Have you ever had pain when you were chewing food? This is one indication you may have a cracked tooth. We’ll explain what causes cracked teeth, how they are repaired and show you some before and after photos.
What causes cracked teeth?
- Missing tooth structure (large fillings). The less natural tooth structure, the more vulnerable a tooth is to fracture. If you have very large fillings, then your dentist may recommend a crown to prevent the tooth from fracturing.
- Clenching and grinding your teeth (especially at night when you might not realize it!). When we clench/grind our teeth, it puts an unbelievable amount of force on our teeth. Our teeth are designed to withstand the normal forces of chewing, but they are NOT designed to withstand the extra forces of clenching and grinding, and they will wear, crack, and break over time.
- Trauma caused to your teeth
Scenario One Example
This picture shows a molar tooth that has a very large existing tooth-colored filling. When this much natural tooth structure is missing, the tooth is more likely to develop cracks and fractures over time.
The blue arrow shows a fracture in the tooth. This individual complained of pain upon chewing. When a tooth has a fracture, it will often flex when chewing, which causes the pain.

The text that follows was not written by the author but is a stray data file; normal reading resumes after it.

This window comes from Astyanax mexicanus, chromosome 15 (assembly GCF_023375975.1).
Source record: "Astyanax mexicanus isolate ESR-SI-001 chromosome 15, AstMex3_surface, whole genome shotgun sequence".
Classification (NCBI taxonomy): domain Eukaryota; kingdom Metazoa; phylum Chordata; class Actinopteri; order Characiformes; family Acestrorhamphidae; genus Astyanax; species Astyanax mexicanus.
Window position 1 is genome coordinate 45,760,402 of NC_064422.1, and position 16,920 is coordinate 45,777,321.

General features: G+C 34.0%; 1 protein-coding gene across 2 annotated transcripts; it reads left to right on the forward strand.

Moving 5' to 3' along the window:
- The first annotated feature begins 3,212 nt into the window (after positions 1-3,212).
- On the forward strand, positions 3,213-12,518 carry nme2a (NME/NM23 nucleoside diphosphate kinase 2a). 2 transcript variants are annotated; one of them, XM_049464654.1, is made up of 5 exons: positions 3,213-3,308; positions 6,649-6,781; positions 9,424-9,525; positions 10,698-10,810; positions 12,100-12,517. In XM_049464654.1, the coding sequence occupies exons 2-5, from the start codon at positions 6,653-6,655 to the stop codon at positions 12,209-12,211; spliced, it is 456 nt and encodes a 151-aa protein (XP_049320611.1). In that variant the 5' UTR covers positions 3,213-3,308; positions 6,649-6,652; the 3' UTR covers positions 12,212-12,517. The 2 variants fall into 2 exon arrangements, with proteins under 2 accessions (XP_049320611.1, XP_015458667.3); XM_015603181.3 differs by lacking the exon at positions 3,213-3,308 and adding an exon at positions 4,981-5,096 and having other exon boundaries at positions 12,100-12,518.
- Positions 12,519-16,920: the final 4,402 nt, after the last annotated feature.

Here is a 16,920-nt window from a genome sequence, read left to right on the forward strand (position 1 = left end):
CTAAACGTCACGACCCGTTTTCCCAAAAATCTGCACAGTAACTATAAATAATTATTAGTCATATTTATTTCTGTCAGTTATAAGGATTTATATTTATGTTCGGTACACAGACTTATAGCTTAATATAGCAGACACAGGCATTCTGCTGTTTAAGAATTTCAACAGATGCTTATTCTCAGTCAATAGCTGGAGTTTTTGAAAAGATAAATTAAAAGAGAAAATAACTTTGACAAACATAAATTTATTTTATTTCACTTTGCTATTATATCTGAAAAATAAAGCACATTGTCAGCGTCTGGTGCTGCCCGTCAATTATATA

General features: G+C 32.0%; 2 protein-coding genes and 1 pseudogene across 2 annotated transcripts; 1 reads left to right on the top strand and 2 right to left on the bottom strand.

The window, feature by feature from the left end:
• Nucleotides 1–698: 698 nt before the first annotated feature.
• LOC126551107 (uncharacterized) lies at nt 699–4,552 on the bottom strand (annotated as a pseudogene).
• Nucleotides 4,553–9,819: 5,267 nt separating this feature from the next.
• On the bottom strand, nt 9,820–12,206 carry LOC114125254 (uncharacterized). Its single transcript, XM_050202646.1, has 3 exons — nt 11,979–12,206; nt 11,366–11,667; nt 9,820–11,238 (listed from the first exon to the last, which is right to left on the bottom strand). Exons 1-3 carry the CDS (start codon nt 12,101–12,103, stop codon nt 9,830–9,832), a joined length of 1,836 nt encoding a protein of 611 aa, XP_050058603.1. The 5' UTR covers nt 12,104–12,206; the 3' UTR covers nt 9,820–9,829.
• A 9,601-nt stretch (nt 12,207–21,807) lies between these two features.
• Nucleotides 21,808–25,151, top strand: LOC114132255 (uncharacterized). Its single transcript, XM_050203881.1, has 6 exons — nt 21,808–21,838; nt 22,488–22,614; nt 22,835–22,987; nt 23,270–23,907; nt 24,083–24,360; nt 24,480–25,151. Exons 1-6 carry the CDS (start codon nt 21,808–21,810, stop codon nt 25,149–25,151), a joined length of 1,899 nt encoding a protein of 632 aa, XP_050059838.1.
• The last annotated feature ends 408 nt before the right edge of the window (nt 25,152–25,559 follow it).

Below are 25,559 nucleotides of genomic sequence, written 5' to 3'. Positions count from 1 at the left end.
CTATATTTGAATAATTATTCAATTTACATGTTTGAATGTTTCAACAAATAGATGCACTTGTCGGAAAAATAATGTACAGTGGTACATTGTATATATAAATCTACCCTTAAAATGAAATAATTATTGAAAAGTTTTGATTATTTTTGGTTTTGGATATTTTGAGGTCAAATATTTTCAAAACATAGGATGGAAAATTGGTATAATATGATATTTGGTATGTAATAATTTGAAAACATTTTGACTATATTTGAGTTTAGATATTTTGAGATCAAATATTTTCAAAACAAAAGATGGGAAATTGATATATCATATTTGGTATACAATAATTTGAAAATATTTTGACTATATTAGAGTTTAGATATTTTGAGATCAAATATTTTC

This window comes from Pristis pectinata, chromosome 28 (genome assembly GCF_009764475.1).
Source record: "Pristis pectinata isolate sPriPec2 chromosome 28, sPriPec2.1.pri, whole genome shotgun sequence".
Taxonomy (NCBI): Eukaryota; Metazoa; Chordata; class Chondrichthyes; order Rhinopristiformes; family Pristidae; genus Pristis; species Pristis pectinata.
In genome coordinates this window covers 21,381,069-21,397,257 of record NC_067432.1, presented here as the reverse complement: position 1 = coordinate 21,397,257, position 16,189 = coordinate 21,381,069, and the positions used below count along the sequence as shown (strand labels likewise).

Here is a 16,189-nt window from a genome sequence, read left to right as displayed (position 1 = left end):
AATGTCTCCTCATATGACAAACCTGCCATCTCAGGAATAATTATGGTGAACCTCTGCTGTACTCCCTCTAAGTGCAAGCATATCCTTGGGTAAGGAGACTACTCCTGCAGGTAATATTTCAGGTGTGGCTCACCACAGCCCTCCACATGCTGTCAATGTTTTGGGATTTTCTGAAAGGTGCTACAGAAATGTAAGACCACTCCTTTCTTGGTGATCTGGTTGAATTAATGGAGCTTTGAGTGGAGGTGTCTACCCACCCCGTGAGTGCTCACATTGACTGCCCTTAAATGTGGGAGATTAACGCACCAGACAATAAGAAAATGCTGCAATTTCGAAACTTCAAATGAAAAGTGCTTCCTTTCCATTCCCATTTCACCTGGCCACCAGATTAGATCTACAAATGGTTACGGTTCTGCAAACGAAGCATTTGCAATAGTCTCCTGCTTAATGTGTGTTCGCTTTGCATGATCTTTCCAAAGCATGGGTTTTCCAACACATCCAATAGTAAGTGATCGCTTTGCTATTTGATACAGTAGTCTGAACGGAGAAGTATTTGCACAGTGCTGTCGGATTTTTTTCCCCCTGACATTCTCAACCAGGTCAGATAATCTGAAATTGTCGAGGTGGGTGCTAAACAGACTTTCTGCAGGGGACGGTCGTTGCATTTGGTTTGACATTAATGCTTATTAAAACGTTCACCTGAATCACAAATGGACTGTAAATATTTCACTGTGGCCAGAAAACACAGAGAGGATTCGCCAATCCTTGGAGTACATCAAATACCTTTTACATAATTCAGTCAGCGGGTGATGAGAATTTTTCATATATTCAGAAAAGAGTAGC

There is no way know the size/severity of a crack until the existing filling is removed. The next photo shows the large fracture (blue arrows) running the length of the tooth.
Scenario Two Before & After
The before picture shows an existing old metal filling and the blue arrow points directly at the crack in the tooth.
The second photo shows the crack throughout the tooth. This particular one has stained overtime. It is a high risk for splitting right down the middle.
How are cracked teeth treated?
First off – prevention! If you have a clenching and grinding habit then a “night guard” can protect your teeth from the damaging effects of this habit. If a tooth already has a large crack, then a crown is needed to protect the tooth from splitting. Putting a crown on a tooth is like putting “hoops on a barrel” because it helps hold the tooth together instead of allowing it to flex. If a crack is very large and has gotten close to the nerve of the tooth, then the tooth may need a root canal in addition to the crown.
If you have a cracked tooth or are concerned about about the strength of your tooth, give us a call and we will be happy to set up a consultation! It is very important to diagnose a cracked tooth before it gets too big as the tooth may need to be extracted. If they are caught early they can be successfully treated!